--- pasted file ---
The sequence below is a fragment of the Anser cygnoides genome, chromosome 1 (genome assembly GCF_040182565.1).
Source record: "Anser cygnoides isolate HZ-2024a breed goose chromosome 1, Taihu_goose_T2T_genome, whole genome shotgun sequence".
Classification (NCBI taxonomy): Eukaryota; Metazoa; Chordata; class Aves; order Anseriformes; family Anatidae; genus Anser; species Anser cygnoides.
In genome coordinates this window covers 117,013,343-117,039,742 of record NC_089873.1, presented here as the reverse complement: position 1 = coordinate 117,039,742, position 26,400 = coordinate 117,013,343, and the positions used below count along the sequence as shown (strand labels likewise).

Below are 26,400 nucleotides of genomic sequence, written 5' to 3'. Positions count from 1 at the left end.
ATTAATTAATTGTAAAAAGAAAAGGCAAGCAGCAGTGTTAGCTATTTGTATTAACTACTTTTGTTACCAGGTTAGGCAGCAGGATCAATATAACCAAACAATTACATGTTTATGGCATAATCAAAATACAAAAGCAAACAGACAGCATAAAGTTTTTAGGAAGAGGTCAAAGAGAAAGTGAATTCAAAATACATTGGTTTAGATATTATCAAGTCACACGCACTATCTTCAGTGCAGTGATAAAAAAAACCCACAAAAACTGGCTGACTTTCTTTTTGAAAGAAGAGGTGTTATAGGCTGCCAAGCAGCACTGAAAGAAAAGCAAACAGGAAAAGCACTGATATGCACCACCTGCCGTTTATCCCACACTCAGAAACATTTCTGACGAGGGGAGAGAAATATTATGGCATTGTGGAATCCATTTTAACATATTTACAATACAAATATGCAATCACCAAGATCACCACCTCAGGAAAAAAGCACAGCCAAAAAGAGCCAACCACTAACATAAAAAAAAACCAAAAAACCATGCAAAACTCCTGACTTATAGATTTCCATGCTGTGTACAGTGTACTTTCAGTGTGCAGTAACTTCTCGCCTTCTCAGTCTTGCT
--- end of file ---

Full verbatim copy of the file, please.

The sequence below is a fragment of the Anser cygnoides genome, chromosome 1 (genome assembly GCF_040182565.1).
Source record: "Anser cygnoides isolate HZ-2024a breed goose chromosome 1, Taihu_goose_T2T_genome, whole genome shotgun sequence".
Classification (NCBI taxonomy): Eukaryota; Metazoa; Chordata; class Aves; order Anseriformes; family Anatidae; genus Anser; species Anser cygnoides.
In genome coordinates this window covers 117,013,343-117,039,742 of record NC_089873.1, presented here as the reverse complement: position 1 = coordinate 117,039,742, position 26,400 = coordinate 117,013,343, and the positions used below count along the sequence as shown (strand labels likewise).

Below are 26,400 nucleotides of genomic sequence, written 5' to 3'. Positions count from 1 at the left end.
ATTAATTAATTGTAAAAAGAAAAGGCAAGCAGCAGTGTTAGCTATTTGTATTAACTACTTTTGTTACCAGGTTAGGCAGCAGGATCAATATAACCAAACAATTACATGTTTATGGCATAATCAAAATACAAAAGCAAACAGACAGCATAAAGTTTTTAGGAAGAGGTCAAAGAGAAAGTGAATTCAAAATACATTGGTTTAGATATTATCAAGTCACACGCACTATCTTCAGTGCAGTGATAAAAAAAACCCACAAAAACTGGCTGACTTTCTTTTTGAAAGAAGAGGTGTTATAGGCTGCCAAGCAGCACTGAAAGAAAAGCAAACAGGAAAAGCACTGATATGCACCACCTGCCGTTTATCCCACACTCAGAAACATTTCTGACGAGGGGAGAGAAATATTATGGCATTGTGGAATCCATTTTAACATATTTACAATACAAATATGCAATCACCAAGATCACCACCTCAGGAAAAAAGCACAGCCAAAAAGAGCCAACCACTAACATAAAAAAAAACCAAAAAACCATGCAAAACTCCTGACTTATAGATTTCCATGCTGTGTACAGTGTACTTTCAGTGTGCAGTAACTTCTCGCCTTCTCAGTCTTGCT